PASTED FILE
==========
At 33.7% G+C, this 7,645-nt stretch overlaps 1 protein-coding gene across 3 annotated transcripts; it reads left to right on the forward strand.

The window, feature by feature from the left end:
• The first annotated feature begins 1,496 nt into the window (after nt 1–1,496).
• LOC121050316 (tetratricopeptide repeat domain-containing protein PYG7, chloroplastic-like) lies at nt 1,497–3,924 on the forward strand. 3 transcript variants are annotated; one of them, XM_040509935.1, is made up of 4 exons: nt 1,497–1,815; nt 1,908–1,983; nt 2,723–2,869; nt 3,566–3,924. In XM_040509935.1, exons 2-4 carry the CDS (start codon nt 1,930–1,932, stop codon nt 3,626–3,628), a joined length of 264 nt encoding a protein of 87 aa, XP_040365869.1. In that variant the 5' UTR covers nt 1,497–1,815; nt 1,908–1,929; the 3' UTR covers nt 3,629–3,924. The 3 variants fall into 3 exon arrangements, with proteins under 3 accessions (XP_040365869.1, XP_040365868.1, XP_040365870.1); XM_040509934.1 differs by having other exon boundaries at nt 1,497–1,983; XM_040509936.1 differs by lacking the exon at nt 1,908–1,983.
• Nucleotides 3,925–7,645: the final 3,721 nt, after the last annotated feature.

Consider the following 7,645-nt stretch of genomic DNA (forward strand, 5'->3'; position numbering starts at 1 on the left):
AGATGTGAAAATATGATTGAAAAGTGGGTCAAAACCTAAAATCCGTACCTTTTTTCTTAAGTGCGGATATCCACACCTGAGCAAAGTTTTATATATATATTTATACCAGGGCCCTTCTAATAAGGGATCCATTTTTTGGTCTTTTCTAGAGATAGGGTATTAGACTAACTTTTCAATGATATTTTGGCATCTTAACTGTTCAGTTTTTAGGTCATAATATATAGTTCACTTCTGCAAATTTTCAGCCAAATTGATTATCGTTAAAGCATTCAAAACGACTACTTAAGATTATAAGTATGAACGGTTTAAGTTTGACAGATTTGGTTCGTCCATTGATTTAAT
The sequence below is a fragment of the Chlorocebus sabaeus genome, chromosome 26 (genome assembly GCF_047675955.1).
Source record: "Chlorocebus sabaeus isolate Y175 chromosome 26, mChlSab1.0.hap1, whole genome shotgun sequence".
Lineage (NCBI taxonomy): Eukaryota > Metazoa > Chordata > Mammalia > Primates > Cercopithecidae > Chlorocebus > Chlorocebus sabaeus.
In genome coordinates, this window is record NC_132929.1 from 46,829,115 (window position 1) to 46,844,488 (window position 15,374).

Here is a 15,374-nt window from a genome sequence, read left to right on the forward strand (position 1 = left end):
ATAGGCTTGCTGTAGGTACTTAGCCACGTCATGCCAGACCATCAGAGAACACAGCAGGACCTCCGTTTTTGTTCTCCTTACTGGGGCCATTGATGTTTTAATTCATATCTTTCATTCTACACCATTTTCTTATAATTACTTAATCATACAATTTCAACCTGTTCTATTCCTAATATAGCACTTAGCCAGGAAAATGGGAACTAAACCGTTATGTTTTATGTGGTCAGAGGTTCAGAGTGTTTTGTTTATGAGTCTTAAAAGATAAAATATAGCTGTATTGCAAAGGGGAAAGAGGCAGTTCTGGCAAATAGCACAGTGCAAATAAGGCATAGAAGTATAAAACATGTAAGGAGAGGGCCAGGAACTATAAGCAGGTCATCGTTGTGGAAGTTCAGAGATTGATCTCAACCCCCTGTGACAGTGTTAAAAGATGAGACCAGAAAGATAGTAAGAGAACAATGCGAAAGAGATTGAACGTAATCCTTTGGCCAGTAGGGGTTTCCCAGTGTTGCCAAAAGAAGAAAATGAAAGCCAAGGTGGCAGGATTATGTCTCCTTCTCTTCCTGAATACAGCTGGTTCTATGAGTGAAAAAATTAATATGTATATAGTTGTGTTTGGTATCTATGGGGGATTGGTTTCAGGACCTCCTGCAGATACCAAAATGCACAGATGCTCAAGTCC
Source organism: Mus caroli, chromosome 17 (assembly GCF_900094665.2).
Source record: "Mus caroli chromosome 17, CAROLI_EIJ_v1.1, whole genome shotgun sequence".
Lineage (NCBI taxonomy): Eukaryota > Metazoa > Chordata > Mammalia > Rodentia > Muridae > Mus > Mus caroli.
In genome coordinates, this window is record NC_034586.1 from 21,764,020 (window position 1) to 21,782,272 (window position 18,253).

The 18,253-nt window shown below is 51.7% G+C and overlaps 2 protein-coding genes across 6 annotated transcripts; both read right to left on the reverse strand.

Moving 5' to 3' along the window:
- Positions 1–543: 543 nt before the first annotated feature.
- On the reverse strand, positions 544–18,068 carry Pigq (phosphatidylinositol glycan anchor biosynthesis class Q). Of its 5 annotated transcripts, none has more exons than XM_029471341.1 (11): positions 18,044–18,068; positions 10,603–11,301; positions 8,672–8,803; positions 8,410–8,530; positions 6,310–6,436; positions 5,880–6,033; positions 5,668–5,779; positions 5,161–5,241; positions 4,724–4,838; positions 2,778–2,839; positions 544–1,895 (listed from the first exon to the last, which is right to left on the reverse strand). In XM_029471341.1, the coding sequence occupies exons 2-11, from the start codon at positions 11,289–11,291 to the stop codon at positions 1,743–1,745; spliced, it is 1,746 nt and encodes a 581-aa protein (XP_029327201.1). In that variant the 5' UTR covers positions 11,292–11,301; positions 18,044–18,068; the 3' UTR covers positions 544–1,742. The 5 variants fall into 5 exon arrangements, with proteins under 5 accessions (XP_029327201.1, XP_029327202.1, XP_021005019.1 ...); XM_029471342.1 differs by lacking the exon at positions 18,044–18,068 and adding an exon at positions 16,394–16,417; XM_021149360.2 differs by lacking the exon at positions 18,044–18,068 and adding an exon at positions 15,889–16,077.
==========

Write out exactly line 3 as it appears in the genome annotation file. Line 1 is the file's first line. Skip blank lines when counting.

• The first annotated feature begins 1,496 nt into the window (after nt 1–1,496).